Kritika Kultura, the international refereed journal of language, literary, and cultural studies of the Department of English, Ateneo de Manila University will be hosting a lecture by Diana Villanueva-Romero titled “From Animals To Literature and Back: An Introduction to Literary Animal Studies (LAS).” The lecture—which is co-sponsored by the Department of Biology and the Department of Environmental Science—will be on Jan. 9, 2015, 4:30 p.m. to 6:00 p.m., Social Science Conference Rooms 3/4, Ateneo de Manila University.

Villanueva-Romero’s abstract reads, “Mapping literary animal studies means taking into account the diverse terminology used when referring to it, pondering on its interdisciplinary nature, and considering the different forms which the human-animal relationship can adopt. LAS was born as one of the results of what Kari Weil calls the ‘animal turn.’ It can be described as one of the last stages in a movement towards the inclusion of voices for a long time silenced: the voice of women, peoples of color, that of gays and the disabled. As such it is nourished by and also nourishes movements such as animal ecofeminism and postcolonial ecocriticism. It actually can be interpreted, as critic Cary Wolfe defends, as a redefinition of the humanities which can no longer be understood as the exclusive realm of the human animal but that of the animal by and large.

“This talk aims at being an introduction to the booming field of literary animal studies (LAS). Taking into consideration animal activism and how it has affected the study of literature since the 1980s, this talk intends to shed some light on this multifarious field by reflecting on some of its recent manifestations.”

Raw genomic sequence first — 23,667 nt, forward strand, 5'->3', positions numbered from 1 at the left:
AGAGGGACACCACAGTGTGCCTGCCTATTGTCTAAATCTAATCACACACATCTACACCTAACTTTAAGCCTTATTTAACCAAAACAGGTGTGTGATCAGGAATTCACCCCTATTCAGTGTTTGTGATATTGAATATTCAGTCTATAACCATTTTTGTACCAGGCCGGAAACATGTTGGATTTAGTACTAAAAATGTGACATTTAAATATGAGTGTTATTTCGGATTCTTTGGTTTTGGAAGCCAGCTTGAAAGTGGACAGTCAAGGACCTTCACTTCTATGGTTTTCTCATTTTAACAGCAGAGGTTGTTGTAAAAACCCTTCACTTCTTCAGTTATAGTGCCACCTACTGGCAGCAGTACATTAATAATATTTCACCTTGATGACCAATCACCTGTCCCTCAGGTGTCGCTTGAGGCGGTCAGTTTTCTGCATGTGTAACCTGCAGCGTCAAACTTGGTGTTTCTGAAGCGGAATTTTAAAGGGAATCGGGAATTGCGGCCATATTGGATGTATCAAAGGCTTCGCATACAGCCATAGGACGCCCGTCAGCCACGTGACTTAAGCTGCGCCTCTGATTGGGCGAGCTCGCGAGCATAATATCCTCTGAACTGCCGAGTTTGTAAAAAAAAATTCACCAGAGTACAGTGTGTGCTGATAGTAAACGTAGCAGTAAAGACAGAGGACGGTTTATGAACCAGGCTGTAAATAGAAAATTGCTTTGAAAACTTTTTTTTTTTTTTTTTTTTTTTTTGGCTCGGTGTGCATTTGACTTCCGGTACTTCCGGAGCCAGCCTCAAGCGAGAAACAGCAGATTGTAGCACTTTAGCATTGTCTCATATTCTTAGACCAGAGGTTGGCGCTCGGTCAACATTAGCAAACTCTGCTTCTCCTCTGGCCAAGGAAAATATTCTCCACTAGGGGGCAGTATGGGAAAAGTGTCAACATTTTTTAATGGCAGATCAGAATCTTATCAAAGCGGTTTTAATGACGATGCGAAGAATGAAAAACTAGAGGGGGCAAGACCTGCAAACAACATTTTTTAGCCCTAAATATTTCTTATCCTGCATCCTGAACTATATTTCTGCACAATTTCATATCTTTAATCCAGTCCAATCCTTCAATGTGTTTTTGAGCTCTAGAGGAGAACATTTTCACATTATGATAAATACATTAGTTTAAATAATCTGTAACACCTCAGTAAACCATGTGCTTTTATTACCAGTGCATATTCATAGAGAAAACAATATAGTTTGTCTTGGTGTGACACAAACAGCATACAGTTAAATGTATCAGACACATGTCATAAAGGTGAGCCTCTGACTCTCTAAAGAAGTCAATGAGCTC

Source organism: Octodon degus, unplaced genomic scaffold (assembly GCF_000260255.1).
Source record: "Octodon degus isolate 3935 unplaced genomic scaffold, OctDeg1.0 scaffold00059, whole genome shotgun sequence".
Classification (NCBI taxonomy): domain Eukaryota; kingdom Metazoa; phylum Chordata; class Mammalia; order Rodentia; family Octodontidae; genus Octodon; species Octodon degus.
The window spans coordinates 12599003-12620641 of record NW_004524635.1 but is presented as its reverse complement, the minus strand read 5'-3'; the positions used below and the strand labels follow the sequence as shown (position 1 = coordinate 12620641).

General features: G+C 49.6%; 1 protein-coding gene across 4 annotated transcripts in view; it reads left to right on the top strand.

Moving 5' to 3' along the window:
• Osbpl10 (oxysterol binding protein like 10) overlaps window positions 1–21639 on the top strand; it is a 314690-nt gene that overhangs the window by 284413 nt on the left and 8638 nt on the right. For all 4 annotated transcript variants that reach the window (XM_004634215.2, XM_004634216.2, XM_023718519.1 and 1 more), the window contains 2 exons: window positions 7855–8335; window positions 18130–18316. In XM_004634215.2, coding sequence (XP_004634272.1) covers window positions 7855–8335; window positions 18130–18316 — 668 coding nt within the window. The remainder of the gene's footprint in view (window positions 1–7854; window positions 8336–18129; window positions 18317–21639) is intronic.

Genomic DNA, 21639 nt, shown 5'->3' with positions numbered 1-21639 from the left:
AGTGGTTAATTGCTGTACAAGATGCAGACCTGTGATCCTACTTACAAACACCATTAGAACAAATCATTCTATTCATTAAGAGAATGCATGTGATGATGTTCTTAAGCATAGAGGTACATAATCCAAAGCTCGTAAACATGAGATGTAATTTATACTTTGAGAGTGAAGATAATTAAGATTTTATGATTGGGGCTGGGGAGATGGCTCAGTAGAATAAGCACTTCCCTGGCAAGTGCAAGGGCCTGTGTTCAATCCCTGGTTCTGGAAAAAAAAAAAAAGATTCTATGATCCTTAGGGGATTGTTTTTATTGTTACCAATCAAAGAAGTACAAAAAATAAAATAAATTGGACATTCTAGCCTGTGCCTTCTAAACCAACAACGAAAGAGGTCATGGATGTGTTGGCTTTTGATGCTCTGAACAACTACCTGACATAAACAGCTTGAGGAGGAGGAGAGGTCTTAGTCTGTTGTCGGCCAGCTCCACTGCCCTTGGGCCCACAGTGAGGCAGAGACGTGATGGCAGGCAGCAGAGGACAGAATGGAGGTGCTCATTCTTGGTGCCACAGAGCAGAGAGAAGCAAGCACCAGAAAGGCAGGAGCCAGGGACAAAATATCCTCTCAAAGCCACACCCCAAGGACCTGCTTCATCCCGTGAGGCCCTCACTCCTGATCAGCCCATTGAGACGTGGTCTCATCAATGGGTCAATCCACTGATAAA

Diana Villanueva-Romero is a lecturer of English language and literature in the English Department at the University of Extremadura, Cáceres (Spain). She is one of the pioneer voices of ecocriticism in Spain as well as a founding member of the first Spanish research group on ecocriticism, GIECO, at the University of Alcalá. She is currently working on several projects that focus on the intersections and crosspollination between literature and philosophy (Contemporary Primate Literature in English: Voicing the Unvoiced; Animal Literary Studies: Between Poetry and Philosophy; and Jane Eyre through the Lens of Animality), postcolonial literatures in English (Nature at a Crossroad: Literature and Environment in the Philippines), as well as a translation into Spanish of Alexander Pope’s The Rape of the Lock. She also serves as managing editor of Ecozon@: European Journal of Literature, Culture and Environment and is on the advisory board of the European Association for the Study of Literature, Culture, and Environment (EASLCE).